Once you have equipped your Galaxy S21 Ultra with its extra layer of protection, the “record” and “stop recording” functions become the only settings available, which means that you will need to change your camera settings before you start. start filming underwater. For this shoot, Kim set her camera to wide-angle mode to properly capture the most active sea creatures like dolphins. Kim also opted for 8K resolution in standard angle mode to take great, close-up photos of corals.
Fine-tuning your light levels is crucial to getting the best videos from your smartphone. If you shoot using only natural light, you may end up with different results depending on the time of day. For underwater photography, the early morning and late afternoon are considered the best times of the day to take pictures, and if low light situations occur or you encounter ocean sediment, it may occur. moving closer to the subject may help with shooting.
Online Aquarium Part 1: Jeju Indo-Pacific Bottlenose Dolphins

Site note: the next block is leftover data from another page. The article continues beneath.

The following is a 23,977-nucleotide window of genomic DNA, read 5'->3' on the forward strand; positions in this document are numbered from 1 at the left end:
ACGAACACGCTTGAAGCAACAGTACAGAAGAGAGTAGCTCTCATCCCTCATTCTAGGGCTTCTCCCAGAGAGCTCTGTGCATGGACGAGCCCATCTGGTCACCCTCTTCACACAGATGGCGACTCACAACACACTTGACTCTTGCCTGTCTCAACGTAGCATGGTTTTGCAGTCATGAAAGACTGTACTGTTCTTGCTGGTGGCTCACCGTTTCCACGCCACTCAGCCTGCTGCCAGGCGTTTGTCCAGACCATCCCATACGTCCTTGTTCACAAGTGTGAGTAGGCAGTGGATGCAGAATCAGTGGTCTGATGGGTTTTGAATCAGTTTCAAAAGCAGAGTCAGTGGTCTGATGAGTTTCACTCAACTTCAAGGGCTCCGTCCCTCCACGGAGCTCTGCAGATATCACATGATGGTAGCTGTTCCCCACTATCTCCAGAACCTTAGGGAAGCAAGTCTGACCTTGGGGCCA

It is estimated that up to 100 Indo-Pacific bottlenose dolphins live off Jeju Island, living in groups of around 5 to 15, but numbering up to 70. For these dolphins, enjoy Acrobatic feats in blue waters or tapping a stray piece of seaweed as a toy is the best way to have fun.
Take a look at the powerful but graceful movements of the Jeju Dolphins below, captured on the Galaxy S21 Ultra.
Online Aquarium Part 2: Discovering a Hidden World
The water temperature off Jeju is about 1-2 warmer than other coastal areas on the mainland, and with its clear water allowing sunlight to penetrate fully, Jeju waters make up the l ideal habitat for a range of creatures to live harmoniously, including some tropical species.
Under the waters of Jeju hides a colorful and truly beautiful hidden world of life. Take a look at some of these fascinating creatures and their unique underwater life in the images below.
Here, a Jeju Balloonfish moves undisturbed. Unlike other pufferfish, the Jeju Balloonfish is not poisonous, but it is almost completely covered in spikes except for its fins and tail.
In the above, a shy octopus tries to hide between the rocks. Thanks to its excellent camouflage and mimicry abilities, this creature is well known as the Chameleon of the Sea.
Found at a depth of 50m below the surface of the waves, the googly eyed scorpionfish are found in a variety of rocky coastal areas around Korea, including the seas off Jeju.